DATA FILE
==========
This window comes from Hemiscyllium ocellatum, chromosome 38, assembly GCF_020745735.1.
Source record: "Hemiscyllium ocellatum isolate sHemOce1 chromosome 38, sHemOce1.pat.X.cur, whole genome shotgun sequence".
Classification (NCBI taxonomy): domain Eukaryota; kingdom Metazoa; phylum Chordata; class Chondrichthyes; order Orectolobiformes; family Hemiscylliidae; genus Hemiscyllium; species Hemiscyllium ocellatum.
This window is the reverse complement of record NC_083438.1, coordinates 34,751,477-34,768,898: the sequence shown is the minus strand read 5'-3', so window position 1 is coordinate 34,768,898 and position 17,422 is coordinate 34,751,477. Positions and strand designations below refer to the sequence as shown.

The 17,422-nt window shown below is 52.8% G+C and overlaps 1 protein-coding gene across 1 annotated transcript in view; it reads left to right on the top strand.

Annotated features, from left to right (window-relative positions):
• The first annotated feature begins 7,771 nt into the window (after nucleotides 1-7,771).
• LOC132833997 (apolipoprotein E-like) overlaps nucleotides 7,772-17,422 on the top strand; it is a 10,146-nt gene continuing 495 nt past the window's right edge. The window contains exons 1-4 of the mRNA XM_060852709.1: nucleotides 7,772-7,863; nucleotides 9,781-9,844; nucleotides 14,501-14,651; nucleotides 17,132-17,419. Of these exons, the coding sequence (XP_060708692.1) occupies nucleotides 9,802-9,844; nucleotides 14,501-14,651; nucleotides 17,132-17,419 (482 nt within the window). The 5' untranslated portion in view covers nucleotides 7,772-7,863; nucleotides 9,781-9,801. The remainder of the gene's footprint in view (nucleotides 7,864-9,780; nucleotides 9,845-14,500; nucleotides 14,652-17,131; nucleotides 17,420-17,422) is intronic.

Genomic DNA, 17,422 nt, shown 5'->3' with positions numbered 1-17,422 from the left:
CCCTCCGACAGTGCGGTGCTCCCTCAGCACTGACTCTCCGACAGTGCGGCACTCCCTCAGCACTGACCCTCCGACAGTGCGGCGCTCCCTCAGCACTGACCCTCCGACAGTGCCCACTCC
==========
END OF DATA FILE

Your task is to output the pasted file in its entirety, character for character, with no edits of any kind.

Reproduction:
This window comes from Hemiscyllium ocellatum, chromosome 38, assembly GCF_020745735.1.
Source record: "Hemiscyllium ocellatum isolate sHemOce1 chromosome 38, sHemOce1.pat.X.cur, whole genome shotgun sequence".
Classification (NCBI taxonomy): domain Eukaryota; kingdom Metazoa; phylum Chordata; class Chondrichthyes; order Orectolobiformes; family Hemiscylliidae; genus Hemiscyllium; species Hemiscyllium ocellatum.
This window is the reverse complement of record NC_083438.1, coordinates 34,751,477-34,768,898: the sequence shown is the minus strand read 5'-3', so window position 1 is coordinate 34,768,898 and position 17,422 is coordinate 34,751,477. Positions and strand designations below refer to the sequence as shown.

The 17,422-nt window shown below is 52.8% G+C and overlaps 1 protein-coding gene across 1 annotated transcript in view; it reads left to right on the top strand.

Annotated features, from left to right (window-relative positions):
• The first annotated feature begins 7,771 nt into the window (after nucleotides 1-7,771).
• LOC132833997 (apolipoprotein E-like) overlaps nucleotides 7,772-17,422 on the top strand; it is a 10,146-nt gene continuing 495 nt past the window's right edge. The window contains exons 1-4 of the mRNA XM_060852709.1: nucleotides 7,772-7,863; nucleotides 9,781-9,844; nucleotides 14,501-14,651; nucleotides 17,132-17,419. Of these exons, the coding sequence (XP_060708692.1) occupies nucleotides 9,802-9,844; nucleotides 14,501-14,651; nucleotides 17,132-17,419 (482 nt within the window). The 5' untranslated portion in view covers nucleotides 7,772-7,863; nucleotides 9,781-9,801. The remainder of the gene's footprint in view (nucleotides 7,864-9,780; nucleotides 9,845-14,500; nucleotides 14,652-17,131; nucleotides 17,420-17,422) is intronic.

Genomic DNA, 17,422 nt, shown 5'->3' with positions numbered 1-17,422 from the left:
CCCTCCGACAGTGCGGTGCTCCCTCAGCACTGACTCTCCGACAGTGCGGCACTCCCTCAGCACTGACCCTCCGACAGTGCGGCGCTCCCTCAGCACTGACCCTCCGACAGTGCCCACTCC